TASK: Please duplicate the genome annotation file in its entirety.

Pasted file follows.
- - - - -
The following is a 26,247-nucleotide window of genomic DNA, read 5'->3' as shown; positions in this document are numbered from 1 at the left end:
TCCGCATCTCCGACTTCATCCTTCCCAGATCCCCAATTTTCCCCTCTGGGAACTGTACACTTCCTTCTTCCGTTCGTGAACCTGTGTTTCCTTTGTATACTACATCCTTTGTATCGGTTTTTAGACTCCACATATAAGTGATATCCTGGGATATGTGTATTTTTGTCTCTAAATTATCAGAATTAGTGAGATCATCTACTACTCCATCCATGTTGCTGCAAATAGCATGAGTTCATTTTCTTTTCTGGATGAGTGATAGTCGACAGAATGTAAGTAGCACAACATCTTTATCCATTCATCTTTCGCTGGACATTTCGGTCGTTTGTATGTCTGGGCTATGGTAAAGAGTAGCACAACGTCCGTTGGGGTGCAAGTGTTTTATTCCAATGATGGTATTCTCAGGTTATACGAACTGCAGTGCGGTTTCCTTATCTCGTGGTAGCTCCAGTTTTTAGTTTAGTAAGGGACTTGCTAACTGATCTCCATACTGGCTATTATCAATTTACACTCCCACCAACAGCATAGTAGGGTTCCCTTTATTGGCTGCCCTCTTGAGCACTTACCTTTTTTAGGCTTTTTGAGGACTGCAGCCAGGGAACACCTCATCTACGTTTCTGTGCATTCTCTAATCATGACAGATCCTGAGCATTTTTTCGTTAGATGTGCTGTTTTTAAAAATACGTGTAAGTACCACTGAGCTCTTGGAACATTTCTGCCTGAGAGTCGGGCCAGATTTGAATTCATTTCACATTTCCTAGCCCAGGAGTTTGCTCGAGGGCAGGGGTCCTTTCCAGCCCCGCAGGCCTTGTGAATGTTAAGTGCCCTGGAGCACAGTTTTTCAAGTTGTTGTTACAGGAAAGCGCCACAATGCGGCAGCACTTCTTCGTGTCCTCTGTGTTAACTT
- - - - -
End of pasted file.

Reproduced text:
The following is a 26,247-nucleotide window of genomic DNA, read 5'->3' as shown; positions in this document are numbered from 1 at the left end:
TCCGCATCTCCGACTTCATCCTTCCCAGATCCCCAATTTTCCCCTCTGGGAACTGTACACTTCCTTCTTCCGTTCGTGAACCTGTGTTTCCTTTGTATACTACATCCTTTGTATCGGTTTTTAGACTCCACATATAAGTGATATCCTGGGATATGTGTATTTTTGTCTCTAAATTATCAGAATTAGTGAGATCATCTACTACTCCATCCATGTTGCTGCAAATAGCATGAGTTCATTTTCTTTTCTGGATGAGTGATAGTCGACAGAATGTAAGTAGCACAACATCTTTATCCATTCATCTTTCGCTGGACATTTCGGTCGTTTGTATGTCTGGGCTATGGTAAAGAGTAGCACAACGTCCGTTGGGGTGCAAGTGTTTTATTCCAATGATGGTATTCTCAGGTTATACGAACTGCAGTGCGGTTTCCTTATCTCGTGGTAGCTCCAGTTTTTAGTTTAGTAAGGGACTTGCTAACTGATCTCCATACTGGCTATTATCAATTTACACTCCCACCAACAGCATAGTAGGGTTCCCTTTATTGGCTGCCCTCTTGAGCACTTACCTTTTTTAGGCTTTTTGAGGACTGCAGCCAGGGAACACCTCATCTACGTTTCTGTGCATTCTCTAATCATGACAGATCCTGAGCATTTTTTCGTTAGATGTGCTGTTTTTAAAAATACGTGTAAGTACCACTGAGCTCTTGGAACATTTCTGCCTGAGAGTCGGGCCAGATTTGAATTCATTTCACATTTCCTAGCCCAGGAGTTTGCTCGAGGGCAGGGGTCCTTTCCAGCCCCGCAGGCCTTGTGAATGTTAAGTGCCCTGGAGCACAGTTTTTCAAGTTGTTGTTACAGGAAAGCGCCACAATGCGGCAGCACTTCTTCGTGTCCTCTGTGTTAACTT